He can also do monsters running on the edge of the ruck offloading to back-rowers and backs style (Tahs 2014). This style needs Tuopo, BPA, Timu, Coleman on the park, and can also we done with or without high kicks to Izzy.

    Taking into consideration the high kicks options, that’s 4 different game plans. I’ll call them A1, A2, A3 and A4. Not quite a B or a C, but different. Cheika can’t play field position or 10 man Rugby, and we don’t have the cattle in any case.

    Other teams can’t play ensemble Rugby as good as our guys (Beale and andCo) and Cheika,… though Hansen knows a thing or two!

    Ireland will play tight and hold posession, with the occasional well placed kick. It won’t be a kick fest IMO

    Bring it on

    • McWarren

      Adrian I don’t think you needed to tell us that ‘confidence’ is important to you mate. Your posts are full of confident optimism.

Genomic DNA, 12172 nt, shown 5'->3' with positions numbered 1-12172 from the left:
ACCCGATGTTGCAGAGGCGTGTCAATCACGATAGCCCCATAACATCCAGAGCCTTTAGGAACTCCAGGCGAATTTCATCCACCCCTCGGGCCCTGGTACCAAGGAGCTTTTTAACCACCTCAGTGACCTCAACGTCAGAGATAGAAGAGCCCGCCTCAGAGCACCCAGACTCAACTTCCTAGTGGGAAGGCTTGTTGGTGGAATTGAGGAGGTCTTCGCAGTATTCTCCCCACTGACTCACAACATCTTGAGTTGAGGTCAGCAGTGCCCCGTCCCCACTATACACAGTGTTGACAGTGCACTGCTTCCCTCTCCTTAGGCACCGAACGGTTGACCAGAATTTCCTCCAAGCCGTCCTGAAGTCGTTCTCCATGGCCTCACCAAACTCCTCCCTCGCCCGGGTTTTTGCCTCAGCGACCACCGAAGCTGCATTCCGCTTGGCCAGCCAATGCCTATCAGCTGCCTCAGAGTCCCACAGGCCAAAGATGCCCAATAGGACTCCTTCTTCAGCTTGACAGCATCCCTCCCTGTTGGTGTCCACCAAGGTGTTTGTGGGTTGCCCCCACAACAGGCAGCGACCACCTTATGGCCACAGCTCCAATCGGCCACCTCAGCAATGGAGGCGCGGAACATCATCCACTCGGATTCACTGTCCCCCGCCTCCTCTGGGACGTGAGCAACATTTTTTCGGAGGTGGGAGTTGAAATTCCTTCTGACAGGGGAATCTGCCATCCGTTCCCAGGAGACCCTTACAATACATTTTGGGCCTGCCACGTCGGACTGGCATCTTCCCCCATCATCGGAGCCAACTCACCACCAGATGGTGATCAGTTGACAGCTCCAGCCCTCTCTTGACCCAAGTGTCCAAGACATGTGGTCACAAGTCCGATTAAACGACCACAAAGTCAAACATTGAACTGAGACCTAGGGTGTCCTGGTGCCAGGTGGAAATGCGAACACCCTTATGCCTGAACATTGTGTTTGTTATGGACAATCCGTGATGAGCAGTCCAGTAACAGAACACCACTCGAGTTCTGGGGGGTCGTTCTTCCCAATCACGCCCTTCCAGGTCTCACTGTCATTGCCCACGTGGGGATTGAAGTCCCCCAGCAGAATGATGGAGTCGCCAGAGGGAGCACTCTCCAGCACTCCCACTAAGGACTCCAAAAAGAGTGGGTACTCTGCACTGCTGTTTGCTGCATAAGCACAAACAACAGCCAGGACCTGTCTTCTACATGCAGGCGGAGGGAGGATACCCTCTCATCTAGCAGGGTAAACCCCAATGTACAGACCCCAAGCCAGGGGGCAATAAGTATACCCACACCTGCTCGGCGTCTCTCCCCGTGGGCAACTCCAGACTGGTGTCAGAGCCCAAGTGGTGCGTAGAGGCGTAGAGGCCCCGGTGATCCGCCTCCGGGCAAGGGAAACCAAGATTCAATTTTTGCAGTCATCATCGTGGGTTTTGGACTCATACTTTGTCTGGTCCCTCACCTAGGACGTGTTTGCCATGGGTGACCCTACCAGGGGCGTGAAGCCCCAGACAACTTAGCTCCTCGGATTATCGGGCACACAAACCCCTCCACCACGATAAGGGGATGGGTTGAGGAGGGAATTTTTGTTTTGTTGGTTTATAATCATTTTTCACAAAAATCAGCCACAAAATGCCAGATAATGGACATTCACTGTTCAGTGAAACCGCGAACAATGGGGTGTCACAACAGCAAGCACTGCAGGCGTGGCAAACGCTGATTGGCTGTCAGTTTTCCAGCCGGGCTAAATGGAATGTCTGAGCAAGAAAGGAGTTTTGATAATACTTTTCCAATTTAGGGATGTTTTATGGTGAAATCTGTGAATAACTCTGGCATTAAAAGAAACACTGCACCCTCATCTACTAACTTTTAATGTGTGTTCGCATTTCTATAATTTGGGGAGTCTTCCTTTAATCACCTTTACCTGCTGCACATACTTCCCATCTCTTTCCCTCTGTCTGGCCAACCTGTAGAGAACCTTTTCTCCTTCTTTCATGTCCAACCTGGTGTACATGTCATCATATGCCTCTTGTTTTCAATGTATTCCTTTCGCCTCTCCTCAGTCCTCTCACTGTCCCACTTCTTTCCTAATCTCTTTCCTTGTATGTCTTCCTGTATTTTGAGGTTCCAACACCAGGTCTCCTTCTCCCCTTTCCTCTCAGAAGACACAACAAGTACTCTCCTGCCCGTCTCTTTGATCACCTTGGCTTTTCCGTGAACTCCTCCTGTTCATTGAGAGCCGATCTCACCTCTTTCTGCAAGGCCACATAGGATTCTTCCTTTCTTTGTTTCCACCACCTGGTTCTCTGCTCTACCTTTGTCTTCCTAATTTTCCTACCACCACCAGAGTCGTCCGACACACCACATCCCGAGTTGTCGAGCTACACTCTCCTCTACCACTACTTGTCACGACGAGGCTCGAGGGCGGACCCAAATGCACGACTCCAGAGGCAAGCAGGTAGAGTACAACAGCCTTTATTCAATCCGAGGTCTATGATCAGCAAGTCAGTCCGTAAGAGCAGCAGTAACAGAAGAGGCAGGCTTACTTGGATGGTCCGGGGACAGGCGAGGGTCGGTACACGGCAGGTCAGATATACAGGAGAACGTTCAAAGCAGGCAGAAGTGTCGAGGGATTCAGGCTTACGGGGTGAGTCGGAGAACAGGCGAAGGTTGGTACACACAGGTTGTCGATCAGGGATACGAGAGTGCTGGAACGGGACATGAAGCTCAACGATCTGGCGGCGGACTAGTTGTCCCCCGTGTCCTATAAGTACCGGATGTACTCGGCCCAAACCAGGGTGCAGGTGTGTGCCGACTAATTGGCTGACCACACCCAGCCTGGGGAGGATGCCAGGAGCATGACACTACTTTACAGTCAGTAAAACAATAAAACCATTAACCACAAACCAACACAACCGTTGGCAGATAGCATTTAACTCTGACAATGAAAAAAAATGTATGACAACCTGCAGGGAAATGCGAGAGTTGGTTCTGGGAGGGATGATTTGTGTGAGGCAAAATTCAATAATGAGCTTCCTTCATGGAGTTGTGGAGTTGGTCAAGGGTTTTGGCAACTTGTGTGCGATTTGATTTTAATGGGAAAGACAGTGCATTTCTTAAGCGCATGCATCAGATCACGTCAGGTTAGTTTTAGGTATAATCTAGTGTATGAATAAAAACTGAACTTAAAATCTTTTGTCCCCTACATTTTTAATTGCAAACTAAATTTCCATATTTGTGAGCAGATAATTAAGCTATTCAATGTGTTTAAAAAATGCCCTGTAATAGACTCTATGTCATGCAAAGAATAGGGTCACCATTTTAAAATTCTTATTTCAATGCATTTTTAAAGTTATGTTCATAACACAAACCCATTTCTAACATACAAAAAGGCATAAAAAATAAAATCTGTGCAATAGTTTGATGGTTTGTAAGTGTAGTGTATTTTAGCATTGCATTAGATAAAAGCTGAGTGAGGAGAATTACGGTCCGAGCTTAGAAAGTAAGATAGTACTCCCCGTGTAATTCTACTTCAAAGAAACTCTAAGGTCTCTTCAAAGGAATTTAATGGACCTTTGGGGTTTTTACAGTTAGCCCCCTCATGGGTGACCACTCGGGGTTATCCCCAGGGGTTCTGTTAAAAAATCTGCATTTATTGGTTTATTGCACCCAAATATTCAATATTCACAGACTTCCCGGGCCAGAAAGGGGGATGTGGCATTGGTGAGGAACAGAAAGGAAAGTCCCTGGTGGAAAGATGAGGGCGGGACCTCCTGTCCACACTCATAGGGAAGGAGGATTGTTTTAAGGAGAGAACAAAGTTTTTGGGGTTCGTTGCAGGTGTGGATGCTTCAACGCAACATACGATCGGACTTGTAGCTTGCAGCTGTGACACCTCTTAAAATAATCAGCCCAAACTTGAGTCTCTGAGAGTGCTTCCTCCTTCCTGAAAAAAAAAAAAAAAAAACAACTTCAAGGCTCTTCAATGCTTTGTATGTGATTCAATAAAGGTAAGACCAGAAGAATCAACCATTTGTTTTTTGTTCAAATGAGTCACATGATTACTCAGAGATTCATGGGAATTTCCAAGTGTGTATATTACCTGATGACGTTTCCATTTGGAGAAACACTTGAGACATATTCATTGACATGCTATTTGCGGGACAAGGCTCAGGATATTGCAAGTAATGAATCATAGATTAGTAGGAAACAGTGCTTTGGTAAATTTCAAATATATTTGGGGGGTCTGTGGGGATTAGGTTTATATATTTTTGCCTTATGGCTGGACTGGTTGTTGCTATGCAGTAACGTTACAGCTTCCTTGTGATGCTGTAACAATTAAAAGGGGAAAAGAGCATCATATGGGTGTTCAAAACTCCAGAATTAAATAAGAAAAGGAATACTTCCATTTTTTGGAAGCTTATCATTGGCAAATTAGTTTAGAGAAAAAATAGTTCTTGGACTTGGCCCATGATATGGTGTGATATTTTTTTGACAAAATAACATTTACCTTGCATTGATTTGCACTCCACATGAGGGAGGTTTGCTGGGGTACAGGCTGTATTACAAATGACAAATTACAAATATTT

How good is this week? I love the test team naming banter and excitement.

      • Adrian

        Me too McWarren.

        I’d never thought there would be so much talk about (for example) hookers,… with half a dozen names in the frame

        • McWarren

          It’s good isn’t it. I feared we all just be prattling on about the pooper and Quade v Foley again.

    • Kiwi rugby lover

      Morning Adrian, I certainly agree that the team is in a much better space than they were last year. Not sure what you mean about ensemble rugby mate, care to explain?

      • Adrian

        They don’t use the term much these days, but ensemble Rugby (or League) used to mean throwing it around with everyone being involved.

        This is as distinct from narrower strategies like 10 man Rugby, “bash and barge”, “give it to Lomu (or Maffi)”. I think it had orchestral origins, but I am not certain

        • Kiwi rugby lover

          Thanks. Not so sure I agree that the Wallabies are the best at it but I do agree the NH teams are usually more structured. Could be an interesting contrast in styles

        • Ed

          One for you KRL.

          https://www.foxsports.com.au/feature/destination-nsw/wallabies-v-ireland

          When it was put to Hooper that the Wallabies might want to play more of a kicking game against Ireland, he couldn’t wait to shut the idea down.